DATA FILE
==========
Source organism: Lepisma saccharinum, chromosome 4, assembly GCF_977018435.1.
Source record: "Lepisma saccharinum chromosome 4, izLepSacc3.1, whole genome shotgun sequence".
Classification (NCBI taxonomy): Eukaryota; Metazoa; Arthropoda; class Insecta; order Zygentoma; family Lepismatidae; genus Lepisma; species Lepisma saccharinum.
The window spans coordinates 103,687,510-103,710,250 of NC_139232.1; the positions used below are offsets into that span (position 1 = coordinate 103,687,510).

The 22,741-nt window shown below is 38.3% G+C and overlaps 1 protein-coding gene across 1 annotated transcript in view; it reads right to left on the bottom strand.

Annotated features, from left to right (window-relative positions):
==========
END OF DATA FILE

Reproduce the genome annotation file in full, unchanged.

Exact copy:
Source organism: Lepisma saccharinum, chromosome 4, assembly GCF_977018435.1.
Source record: "Lepisma saccharinum chromosome 4, izLepSacc3.1, whole genome shotgun sequence".
Classification (NCBI taxonomy): Eukaryota; Metazoa; Arthropoda; class Insecta; order Zygentoma; family Lepismatidae; genus Lepisma; species Lepisma saccharinum.
The window spans coordinates 103,687,510-103,710,250 of NC_139232.1; the positions used below are offsets into that span (position 1 = coordinate 103,687,510).

The 22,741-nt window shown below is 38.3% G+C and overlaps 1 protein-coding gene across 1 annotated transcript in view; it reads right to left on the bottom strand.

Annotated features, from left to right (window-relative positions):